Letter to my Mini-Me

Dearest Mini-Me,

It has been a while since you and I have been in communication.  As I approach another birthday you came to mind.  Without you, I would not be here today.  Without you, I would not have survived.  When I look back in time, I want to thank you for a number of things that helped me to be here today.

Dearest Mini-Me, thank you for realizing so early in life that not all parents are good ones.  Having a baby makes any woman a mother but it does not make them a good parent.  This is the single, most important point you kept in the forefront of your young life.  It is sad that this was the case but it allowed survival mode to kick in early.

You were never really wanted, or at least it never felt like you were.  You were strong in the face of the verbal insults.  Your ears heard daily that you were nothing, worthless and not good enough.  In the sadness of hearing this, most of your elementary years were spent living in the fear that if you did not conform to crazy rules of conduct you would be taken to an orphanage and left there.  Better yet, that harm would be done to you and so satisfied would your parents be with that, they would happily say that afterwards they would call the police and tell them they did it…like it was nothing to hurt a child.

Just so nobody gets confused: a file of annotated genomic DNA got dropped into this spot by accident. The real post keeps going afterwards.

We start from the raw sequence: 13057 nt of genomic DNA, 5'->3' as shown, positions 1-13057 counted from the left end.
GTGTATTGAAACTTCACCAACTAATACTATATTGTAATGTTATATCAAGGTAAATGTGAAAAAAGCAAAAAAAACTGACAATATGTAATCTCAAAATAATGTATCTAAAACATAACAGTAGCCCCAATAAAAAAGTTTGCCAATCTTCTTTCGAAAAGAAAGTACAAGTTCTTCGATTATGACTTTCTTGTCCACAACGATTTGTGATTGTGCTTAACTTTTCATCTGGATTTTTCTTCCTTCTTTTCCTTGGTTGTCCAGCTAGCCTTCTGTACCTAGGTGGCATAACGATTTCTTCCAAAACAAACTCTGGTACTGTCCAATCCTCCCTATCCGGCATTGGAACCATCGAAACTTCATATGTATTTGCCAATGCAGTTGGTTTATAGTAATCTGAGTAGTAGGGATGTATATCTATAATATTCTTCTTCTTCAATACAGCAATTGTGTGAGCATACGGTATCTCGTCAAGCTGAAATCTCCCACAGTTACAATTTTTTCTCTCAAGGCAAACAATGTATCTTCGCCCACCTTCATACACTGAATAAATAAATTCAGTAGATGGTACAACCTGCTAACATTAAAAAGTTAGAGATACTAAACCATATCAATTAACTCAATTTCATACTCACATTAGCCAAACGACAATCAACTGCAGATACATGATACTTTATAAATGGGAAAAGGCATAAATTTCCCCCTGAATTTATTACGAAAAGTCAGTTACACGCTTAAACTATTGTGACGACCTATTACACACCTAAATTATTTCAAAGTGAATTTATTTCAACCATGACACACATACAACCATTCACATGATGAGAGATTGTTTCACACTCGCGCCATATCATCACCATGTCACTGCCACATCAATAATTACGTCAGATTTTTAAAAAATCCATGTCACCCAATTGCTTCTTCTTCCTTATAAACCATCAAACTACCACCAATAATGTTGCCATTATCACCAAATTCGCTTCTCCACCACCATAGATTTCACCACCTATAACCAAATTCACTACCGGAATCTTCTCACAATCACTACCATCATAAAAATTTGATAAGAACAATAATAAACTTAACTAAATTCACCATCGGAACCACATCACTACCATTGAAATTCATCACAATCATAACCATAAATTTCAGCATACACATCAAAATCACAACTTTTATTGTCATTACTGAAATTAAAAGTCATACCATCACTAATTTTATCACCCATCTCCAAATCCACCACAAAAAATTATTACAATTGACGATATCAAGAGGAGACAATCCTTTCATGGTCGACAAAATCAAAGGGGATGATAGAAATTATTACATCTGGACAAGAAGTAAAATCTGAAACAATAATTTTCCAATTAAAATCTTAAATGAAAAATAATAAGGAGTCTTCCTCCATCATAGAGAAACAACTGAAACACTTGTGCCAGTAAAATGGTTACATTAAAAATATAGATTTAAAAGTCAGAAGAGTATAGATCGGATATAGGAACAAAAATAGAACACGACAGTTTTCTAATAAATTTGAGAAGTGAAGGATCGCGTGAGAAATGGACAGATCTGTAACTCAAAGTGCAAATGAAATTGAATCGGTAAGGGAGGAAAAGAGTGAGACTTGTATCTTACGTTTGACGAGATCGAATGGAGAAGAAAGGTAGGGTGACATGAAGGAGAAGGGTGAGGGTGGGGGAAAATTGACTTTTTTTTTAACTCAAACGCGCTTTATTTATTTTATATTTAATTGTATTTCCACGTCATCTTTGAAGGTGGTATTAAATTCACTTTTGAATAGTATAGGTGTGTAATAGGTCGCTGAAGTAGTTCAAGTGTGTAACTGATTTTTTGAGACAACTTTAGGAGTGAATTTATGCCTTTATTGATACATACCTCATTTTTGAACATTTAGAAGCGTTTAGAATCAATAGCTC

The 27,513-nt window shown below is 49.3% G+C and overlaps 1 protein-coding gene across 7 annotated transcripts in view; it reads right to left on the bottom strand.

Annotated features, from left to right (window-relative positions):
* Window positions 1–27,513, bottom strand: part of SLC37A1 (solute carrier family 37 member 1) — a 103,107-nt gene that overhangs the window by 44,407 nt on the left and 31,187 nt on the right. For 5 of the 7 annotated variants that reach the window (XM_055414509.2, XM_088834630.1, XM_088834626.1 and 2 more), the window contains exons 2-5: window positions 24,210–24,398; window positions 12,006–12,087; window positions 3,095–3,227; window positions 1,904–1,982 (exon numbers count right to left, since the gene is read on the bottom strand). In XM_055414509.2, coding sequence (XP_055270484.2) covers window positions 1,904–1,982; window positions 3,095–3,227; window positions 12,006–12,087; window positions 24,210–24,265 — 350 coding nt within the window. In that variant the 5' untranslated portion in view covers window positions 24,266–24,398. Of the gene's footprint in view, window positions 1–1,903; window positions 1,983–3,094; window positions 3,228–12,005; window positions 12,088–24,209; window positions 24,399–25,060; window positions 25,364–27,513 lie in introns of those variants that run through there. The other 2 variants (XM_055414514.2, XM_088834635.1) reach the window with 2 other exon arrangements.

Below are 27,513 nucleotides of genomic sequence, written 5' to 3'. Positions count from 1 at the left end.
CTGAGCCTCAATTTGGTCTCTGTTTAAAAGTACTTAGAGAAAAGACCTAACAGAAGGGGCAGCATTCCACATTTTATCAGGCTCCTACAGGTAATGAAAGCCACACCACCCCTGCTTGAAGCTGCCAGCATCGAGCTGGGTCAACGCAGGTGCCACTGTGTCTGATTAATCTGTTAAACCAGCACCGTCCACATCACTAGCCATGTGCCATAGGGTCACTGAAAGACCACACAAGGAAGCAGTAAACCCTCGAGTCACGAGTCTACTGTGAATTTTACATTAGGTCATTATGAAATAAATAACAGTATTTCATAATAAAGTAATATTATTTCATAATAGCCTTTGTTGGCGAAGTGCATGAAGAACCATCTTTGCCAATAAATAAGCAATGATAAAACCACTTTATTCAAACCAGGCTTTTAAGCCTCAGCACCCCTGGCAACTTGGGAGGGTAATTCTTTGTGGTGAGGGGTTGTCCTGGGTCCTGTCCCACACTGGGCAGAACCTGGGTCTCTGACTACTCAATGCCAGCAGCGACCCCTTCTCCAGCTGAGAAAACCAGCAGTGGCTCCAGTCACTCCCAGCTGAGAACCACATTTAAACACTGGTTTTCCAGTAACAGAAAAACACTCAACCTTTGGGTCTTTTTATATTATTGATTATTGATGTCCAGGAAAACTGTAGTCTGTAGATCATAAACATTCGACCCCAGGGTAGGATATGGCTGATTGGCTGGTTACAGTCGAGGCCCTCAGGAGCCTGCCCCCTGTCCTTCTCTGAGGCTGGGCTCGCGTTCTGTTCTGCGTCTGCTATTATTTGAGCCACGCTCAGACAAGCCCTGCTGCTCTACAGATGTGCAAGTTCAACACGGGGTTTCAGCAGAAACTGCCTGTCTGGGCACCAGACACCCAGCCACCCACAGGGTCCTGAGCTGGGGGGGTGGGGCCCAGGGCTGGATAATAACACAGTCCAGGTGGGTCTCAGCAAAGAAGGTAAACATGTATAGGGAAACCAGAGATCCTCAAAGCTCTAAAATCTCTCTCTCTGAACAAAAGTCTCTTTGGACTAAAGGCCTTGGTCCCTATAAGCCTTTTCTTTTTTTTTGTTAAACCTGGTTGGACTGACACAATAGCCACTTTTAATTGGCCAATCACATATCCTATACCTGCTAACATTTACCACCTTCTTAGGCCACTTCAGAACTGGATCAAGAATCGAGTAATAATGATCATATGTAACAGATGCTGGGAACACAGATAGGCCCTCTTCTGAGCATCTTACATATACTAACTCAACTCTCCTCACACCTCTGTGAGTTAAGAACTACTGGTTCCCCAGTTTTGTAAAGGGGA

The smallest infraction resulted in the most terrible punishments.  Most of the accusations and things you supposedly did wrong were not based in reality.  It was the reality of the thoughts of a crazy woman.  Most things you were accused of never happened.  Never!  Those imaginary things required punishments.  No one listened to your sane, rational words.  “I did not do that.”  “That never happened.”  “That’s not really what happened.”

Bath times were supposed to be calming and a quiet time before going to bed. Instead it was the whipping place.  You would be washing in the tub when the door would open.  High in the air in a hand fueled by rage, instigated by imaginary things, was that thin, brown extension cord.  Down it would swing and land on wet skin.  Wet skin made the strikes more painful.  The whelps and cuts were that much bigger.   That was the purpose and the plan.